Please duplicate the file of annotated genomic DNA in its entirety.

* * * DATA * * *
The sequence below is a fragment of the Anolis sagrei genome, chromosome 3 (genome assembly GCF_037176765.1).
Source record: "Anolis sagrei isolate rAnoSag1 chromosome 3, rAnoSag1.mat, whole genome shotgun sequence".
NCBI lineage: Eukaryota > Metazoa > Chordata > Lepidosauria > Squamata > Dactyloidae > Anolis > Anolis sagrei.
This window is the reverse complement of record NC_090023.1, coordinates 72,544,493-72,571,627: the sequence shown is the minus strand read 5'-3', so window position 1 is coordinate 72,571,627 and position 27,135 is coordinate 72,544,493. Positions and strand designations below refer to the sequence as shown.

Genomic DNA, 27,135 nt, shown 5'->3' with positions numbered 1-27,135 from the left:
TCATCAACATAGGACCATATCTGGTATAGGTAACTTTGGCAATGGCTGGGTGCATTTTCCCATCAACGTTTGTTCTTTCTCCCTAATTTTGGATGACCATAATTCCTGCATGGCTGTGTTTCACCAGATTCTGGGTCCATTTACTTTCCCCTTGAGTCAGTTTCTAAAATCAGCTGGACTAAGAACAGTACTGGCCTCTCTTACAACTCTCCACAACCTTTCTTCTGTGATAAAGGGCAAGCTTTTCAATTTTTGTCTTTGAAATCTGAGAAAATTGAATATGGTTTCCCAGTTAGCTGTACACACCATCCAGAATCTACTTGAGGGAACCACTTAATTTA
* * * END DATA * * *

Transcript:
The sequence below is a fragment of the Anolis sagrei genome, chromosome 3 (genome assembly GCF_037176765.1).
Source record: "Anolis sagrei isolate rAnoSag1 chromosome 3, rAnoSag1.mat, whole genome shotgun sequence".
NCBI lineage: Eukaryota > Metazoa > Chordata > Lepidosauria > Squamata > Dactyloidae > Anolis > Anolis sagrei.
This window is the reverse complement of record NC_090023.1, coordinates 72,544,493-72,571,627: the sequence shown is the minus strand read 5'-3', so window position 1 is coordinate 72,571,627 and position 27,135 is coordinate 72,544,493. Positions and strand designations below refer to the sequence as shown.

Genomic DNA, 27,135 nt, shown 5'->3' with positions numbered 1-27,135 from the left:
TCATCAACATAGGACCATATCTGGTATAGGTAACTTTGGCAATGGCTGGGTGCATTTTCCCATCAACGTTTGTTCTTTCTCCCTAATTTTGGATGACCATAATTCCTGCATGGCTGTGTTTCACCAGATTCTGGGTCCATTTACTTTCCCCTTGAGTCAGTTTCTAAAATCAGCTGGACTAAGAACAGTACTGGCCTCTCTTACAACTCTCCACAACCTTTCTTCTGTGATAAAGGGCAAGCTTTTCAATTTTTGTCTTTGAAATCTGAGAAAATTGAATATGGTTTCCCAGTTAGCTGTACACACCATCCAGAATCTACTTGAGGGAACCACTTAATTTA